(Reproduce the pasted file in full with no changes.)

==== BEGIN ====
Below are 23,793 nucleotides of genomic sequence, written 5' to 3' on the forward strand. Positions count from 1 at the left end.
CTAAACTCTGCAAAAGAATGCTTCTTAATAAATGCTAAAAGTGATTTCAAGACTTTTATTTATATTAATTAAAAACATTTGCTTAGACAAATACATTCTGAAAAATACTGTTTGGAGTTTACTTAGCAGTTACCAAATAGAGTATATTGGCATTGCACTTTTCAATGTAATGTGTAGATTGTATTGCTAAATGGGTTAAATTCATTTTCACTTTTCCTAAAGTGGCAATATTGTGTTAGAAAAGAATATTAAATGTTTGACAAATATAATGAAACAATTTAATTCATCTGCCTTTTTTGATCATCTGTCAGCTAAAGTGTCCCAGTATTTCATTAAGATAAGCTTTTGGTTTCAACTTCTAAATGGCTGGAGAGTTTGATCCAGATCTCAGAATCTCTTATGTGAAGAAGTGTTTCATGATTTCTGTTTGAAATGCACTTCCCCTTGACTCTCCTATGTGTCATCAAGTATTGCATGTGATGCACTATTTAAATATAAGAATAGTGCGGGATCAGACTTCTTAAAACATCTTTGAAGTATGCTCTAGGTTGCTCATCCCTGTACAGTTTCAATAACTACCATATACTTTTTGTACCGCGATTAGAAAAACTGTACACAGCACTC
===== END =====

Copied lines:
Below are 23,793 nucleotides of genomic sequence, written 5' to 3' on the forward strand. Positions count from 1 at the left end.
CTAAACTCTGCAAAAGAATGCTTCTTAATAAATGCTAAAAGTGATTTCAAGACTTTTATTTATATTAATTAAAAACATTTGCTTAGACAAATACATTCTGAAAAATACTGTTTGGAGTTTACTTAGCAGTTACCAAATAGAGTATATTGGCATTGCACTTTTCAATGTAATGTGTAGATTGTATTGCTAAATGGGTTAAATTCATTTTCACTTTTCCTAAAGTGGCAATATTGTGTTAGAAAAGAATATTAAATGTTTGACAAATATAATGAAACAATTTAATTCATCTGCCTTTTTTGATCATCTGTCAGCTAAAGTGTCCCAGTATTTCATTAAGATAAGCTTTTGGTTTCAACTTCTAAATGGCTGGAGAGTTTGATCCAGATCTCAGAATCTCTTATGTGAAGAAGTGTTTCATGATTTCTGTTTGAAATGCACTTCCCCTTGACTCTCCTATGTGTCATCAAGTATTGCATGTGATGCACTATTTAAATATAAGAATAGTGCGGGATCAGACTTCTTAAAACATCTTTGAAGTATGCTCTAGGTTGCTCATCCCTGTACAGTTTCAATAACTACCATATACTTTTTGTACCGCGATTAGAAAAACTGTACACAGCACTC